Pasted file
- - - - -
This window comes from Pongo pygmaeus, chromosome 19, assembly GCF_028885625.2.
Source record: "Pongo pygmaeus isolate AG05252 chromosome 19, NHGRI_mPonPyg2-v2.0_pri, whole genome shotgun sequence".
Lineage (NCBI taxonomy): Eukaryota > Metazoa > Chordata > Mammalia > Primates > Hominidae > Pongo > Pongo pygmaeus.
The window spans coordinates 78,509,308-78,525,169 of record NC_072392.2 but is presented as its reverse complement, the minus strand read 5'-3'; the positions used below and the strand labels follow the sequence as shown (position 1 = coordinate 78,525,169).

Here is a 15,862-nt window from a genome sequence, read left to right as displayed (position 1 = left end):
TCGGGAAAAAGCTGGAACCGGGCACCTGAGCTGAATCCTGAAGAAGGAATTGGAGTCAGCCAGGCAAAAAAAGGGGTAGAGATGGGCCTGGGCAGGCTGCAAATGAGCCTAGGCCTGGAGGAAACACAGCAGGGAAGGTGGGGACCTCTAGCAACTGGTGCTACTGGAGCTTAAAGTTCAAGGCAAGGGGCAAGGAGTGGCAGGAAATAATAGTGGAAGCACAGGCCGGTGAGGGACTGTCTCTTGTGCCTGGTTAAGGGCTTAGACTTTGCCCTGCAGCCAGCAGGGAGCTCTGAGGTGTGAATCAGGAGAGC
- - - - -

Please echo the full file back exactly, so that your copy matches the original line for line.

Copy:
This window comes from Pongo pygmaeus, chromosome 19, assembly GCF_028885625.2.
Source record: "Pongo pygmaeus isolate AG05252 chromosome 19, NHGRI_mPonPyg2-v2.0_pri, whole genome shotgun sequence".
Lineage (NCBI taxonomy): Eukaryota > Metazoa > Chordata > Mammalia > Primates > Hominidae > Pongo > Pongo pygmaeus.
The window spans coordinates 78,509,308-78,525,169 of record NC_072392.2 but is presented as its reverse complement, the minus strand read 5'-3'; the positions used below and the strand labels follow the sequence as shown (position 1 = coordinate 78,525,169).

Here is a 15,862-nt window from a genome sequence, read left to right as displayed (position 1 = left end):
TCGGGAAAAAGCTGGAACCGGGCACCTGAGCTGAATCCTGAAGAAGGAATTGGAGTCAGCCAGGCAAAAAAAGGGGTAGAGATGGGCCTGGGCAGGCTGCAAATGAGCCTAGGCCTGGAGGAAACACAGCAGGGAAGGTGGGGACCTCTAGCAACTGGTGCTACTGGAGCTTAAAGTTCAAGGCAAGGGGCAAGGAGTGGCAGGAAATAATAGTGGAAGCACAGGCCGGTGAGGGACTGTCTCTTGTGCCTGGTTAAGGGCTTAGACTTTGCCCTGCAGCCAGCAGGGAGCTCTGAGGTGTGAATCAGGAGAGC